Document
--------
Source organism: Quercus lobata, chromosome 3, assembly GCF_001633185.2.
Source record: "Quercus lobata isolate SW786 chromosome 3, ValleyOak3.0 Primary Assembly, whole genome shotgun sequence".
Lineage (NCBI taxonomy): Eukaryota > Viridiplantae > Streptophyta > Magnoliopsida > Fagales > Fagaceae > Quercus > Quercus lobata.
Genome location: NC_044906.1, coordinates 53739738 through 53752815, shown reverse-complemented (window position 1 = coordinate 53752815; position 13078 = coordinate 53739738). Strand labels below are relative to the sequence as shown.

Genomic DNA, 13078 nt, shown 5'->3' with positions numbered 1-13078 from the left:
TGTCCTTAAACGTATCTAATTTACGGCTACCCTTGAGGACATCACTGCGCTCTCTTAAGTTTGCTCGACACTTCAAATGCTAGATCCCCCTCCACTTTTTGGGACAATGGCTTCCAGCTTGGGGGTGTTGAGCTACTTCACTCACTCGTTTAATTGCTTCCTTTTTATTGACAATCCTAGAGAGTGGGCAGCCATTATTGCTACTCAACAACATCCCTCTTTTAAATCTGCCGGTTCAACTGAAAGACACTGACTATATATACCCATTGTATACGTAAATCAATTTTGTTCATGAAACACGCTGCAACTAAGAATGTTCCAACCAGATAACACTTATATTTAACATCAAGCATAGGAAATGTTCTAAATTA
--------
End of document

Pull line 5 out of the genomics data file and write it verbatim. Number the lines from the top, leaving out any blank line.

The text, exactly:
Genomic DNA, 13078 nt, shown 5'->3' with positions numbered 1-13078 from the left: